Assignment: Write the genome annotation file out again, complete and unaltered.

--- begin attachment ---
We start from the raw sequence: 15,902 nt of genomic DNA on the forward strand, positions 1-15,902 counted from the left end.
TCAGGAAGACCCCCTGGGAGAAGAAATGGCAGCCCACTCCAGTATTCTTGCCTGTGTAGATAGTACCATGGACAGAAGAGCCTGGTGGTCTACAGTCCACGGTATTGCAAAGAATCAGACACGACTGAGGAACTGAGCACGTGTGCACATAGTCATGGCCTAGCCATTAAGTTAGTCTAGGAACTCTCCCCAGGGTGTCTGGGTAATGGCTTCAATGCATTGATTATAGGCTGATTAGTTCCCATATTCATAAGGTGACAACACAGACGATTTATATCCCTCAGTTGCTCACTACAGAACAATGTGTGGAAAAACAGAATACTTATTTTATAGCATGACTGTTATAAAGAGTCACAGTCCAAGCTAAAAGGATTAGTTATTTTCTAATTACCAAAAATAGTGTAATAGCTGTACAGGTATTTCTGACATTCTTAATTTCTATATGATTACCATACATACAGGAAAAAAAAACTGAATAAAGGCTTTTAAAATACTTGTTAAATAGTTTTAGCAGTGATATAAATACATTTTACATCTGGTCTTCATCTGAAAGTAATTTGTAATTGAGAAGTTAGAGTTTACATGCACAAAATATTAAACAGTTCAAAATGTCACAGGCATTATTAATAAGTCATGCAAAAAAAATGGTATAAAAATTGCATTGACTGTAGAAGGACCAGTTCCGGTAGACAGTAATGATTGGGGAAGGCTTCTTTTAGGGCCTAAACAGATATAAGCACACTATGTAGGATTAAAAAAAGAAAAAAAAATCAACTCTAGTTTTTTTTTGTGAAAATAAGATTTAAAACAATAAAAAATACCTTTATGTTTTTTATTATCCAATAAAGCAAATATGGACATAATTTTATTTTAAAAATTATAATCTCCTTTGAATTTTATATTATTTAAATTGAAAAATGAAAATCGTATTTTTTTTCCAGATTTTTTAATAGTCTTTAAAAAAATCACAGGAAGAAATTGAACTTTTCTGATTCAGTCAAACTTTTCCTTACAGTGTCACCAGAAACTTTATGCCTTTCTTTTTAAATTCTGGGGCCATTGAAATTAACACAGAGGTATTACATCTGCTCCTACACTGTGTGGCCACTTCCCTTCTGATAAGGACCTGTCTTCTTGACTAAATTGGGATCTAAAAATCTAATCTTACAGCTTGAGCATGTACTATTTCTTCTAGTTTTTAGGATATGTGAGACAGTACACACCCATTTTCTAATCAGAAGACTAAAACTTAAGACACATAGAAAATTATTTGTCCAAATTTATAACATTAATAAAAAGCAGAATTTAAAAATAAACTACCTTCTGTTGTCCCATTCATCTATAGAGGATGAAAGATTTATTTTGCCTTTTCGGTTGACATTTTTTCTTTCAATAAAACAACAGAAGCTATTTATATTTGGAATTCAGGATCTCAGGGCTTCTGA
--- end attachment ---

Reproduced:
We start from the raw sequence: 15,902 nt of genomic DNA on the forward strand, positions 1-15,902 counted from the left end.
TCAGGAAGACCCCCTGGGAGAAGAAATGGCAGCCCACTCCAGTATTCTTGCCTGTGTAGATAGTACCATGGACAGAAGAGCCTGGTGGTCTACAGTCCACGGTATTGCAAAGAATCAGACACGACTGAGGAACTGAGCACGTGTGCACATAGTCATGGCCTAGCCATTAAGTTAGTCTAGGAACTCTCCCCAGGGTGTCTGGGTAATGGCTTCAATGCATTGATTATAGGCTGATTAGTTCCCATATTCATAAGGTGACAACACAGACGATTTATATCCCTCAGTTGCTCACTACAGAACAATGTGTGGAAAAACAGAATACTTATTTTATAGCATGACTGTTATAAAGAGTCACAGTCCAAGCTAAAAGGATTAGTTATTTTCTAATTACCAAAAATAGTGTAATAGCTGTACAGGTATTTCTGACATTCTTAATTTCTATATGATTACCATACATACAGGAAAAAAAAACTGAATAAAGGCTTTTAAAATACTTGTTAAATAGTTTTAGCAGTGATATAAATACATTTTACATCTGGTCTTCATCTGAAAGTAATTTGTAATTGAGAAGTTAGAGTTTACATGCACAAAATATTAAACAGTTCAAAATGTCACAGGCATTATTAATAAGTCATGCAAAAAAAATGGTATAAAAATTGCATTGACTGTAGAAGGACCAGTTCCGGTAGACAGTAATGATTGGGGAAGGCTTCTTTTAGGGCCTAAACAGATATAAGCACACTATGTAGGATTAAAAAAAGAAAAAAAAATCAACTCTAGTTTTTTTTTGTGAAAATAAGATTTAAAACAATAAAAAATACCTTTATGTTTTTTATTATCCAATAAAGCAAATATGGACATAATTTTATTTTAAAAATTATAATCTCCTTTGAATTTTATATTATTTAAATTGAAAAATGAAAATCGTATTTTTTTTCCAGATTTTTTAATAGTCTTTAAAAAAATCACAGGAAGAAATTGAACTTTTCTGATTCAGTCAAACTTTTCCTTACAGTGTCACCAGAAACTTTATGCCTTTCTTTTTAAATTCTGGGGCCATTGAAATTAACACAGAGGTATTACATCTGCTCCTACACTGTGTGGCCACTTCCCTTCTGATAAGGACCTGTCTTCTTGACTAAATTGGGATCTAAAAATCTAATCTTACAGCTTGAGCATGTACTATTTCTTCTAGTTTTTAGGATATGTGAGACAGTACACACCCATTTTCTAATCAGAAGACTAAAACTTAAGACACATAGAAAATTATTTGTCCAAATTTATAACATTAATAAAAAGCAGAATTTAAAAATAAACTACCTTCTGTTGTCCCATTCATCTATAGAGGATGAAAGATTTATTTTGCCTTTTCGGTTGACATTTTTTCTTTCAATAAAACAACAGAAGCTATTTATATTTGGAATTCAGGATCTCAGGGCTTCTGA